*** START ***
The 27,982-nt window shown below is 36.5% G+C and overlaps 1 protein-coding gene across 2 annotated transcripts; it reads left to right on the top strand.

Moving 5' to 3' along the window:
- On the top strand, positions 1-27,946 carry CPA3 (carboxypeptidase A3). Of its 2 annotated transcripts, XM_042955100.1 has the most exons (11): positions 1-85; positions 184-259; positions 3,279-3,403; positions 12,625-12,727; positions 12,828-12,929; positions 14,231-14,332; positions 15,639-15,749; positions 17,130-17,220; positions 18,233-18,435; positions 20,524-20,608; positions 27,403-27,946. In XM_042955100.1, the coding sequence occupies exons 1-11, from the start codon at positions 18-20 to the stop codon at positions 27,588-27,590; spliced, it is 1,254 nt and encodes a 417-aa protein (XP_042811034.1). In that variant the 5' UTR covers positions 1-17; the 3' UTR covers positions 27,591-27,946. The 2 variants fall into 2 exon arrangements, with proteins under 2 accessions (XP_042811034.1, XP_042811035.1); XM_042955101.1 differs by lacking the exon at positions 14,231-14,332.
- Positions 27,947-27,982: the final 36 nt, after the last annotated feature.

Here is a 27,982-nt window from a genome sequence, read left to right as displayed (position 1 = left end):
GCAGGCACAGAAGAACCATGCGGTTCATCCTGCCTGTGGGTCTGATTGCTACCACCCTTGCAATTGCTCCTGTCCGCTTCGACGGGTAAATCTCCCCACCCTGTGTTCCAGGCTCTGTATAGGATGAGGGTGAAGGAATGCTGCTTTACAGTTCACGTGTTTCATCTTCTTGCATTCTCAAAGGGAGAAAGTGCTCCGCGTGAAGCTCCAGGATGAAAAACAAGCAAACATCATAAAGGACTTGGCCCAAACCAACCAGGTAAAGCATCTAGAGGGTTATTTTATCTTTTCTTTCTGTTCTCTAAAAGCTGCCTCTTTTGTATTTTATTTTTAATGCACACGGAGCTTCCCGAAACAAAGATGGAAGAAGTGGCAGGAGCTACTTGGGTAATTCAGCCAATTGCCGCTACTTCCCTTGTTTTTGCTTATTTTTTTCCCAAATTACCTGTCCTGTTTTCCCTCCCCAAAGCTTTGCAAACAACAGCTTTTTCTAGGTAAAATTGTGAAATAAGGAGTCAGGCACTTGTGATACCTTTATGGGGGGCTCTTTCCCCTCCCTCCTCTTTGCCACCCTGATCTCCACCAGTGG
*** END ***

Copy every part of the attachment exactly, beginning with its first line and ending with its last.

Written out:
The 27,982-nt window shown below is 36.5% G+C and overlaps 1 protein-coding gene across 2 annotated transcripts; it reads left to right on the top strand.

Moving 5' to 3' along the window:
- On the top strand, positions 1-27,946 carry CPA3 (carboxypeptidase A3). Of its 2 annotated transcripts, XM_042955100.1 has the most exons (11): positions 1-85; positions 184-259; positions 3,279-3,403; positions 12,625-12,727; positions 12,828-12,929; positions 14,231-14,332; positions 15,639-15,749; positions 17,130-17,220; positions 18,233-18,435; positions 20,524-20,608; positions 27,403-27,946. In XM_042955100.1, the coding sequence occupies exons 1-11, from the start codon at positions 18-20 to the stop codon at positions 27,588-27,590; spliced, it is 1,254 nt and encodes a 417-aa protein (XP_042811034.1). In that variant the 5' UTR covers positions 1-17; the 3' UTR covers positions 27,591-27,946. The 2 variants fall into 2 exon arrangements, with proteins under 2 accessions (XP_042811034.1, XP_042811035.1); XM_042955101.1 differs by lacking the exon at positions 14,231-14,332.
- Positions 27,947-27,982: the final 36 nt, after the last annotated feature.

Here is a 27,982-nt window from a genome sequence, read left to right as displayed (position 1 = left end):
GCAGGCACAGAAGAACCATGCGGTTCATCCTGCCTGTGGGTCTGATTGCTACCACCCTTGCAATTGCTCCTGTCCGCTTCGACGGGTAAATCTCCCCACCCTGTGTTCCAGGCTCTGTATAGGATGAGGGTGAAGGAATGCTGCTTTACAGTTCACGTGTTTCATCTTCTTGCATTCTCAAAGGGAGAAAGTGCTCCGCGTGAAGCTCCAGGATGAAAAACAAGCAAACATCATAAAGGACTTGGCCCAAACCAACCAGGTAAAGCATCTAGAGGGTTATTTTATCTTTTCTTTCTGTTCTCTAAAAGCTGCCTCTTTTGTATTTTATTTTTAATGCACACGGAGCTTCCCGAAACAAAGATGGAAGAAGTGGCAGGAGCTACTTGGGTAATTCAGCCAATTGCCGCTACTTCCCTTGTTTTTGCTTATTTTTTTCCCAAATTACCTGTCCTGTTTTCCCTCCCCAAAGCTTTGCAAACAACAGCTTTTTCTAGGTAAAATTGTGAAATAAGGAGTCAGGCACTTGTGATACCTTTATGGGGGGCTCTTTCCCCTCCCTCCTCTTTGCCACCCTGATCTCCACCAGTGG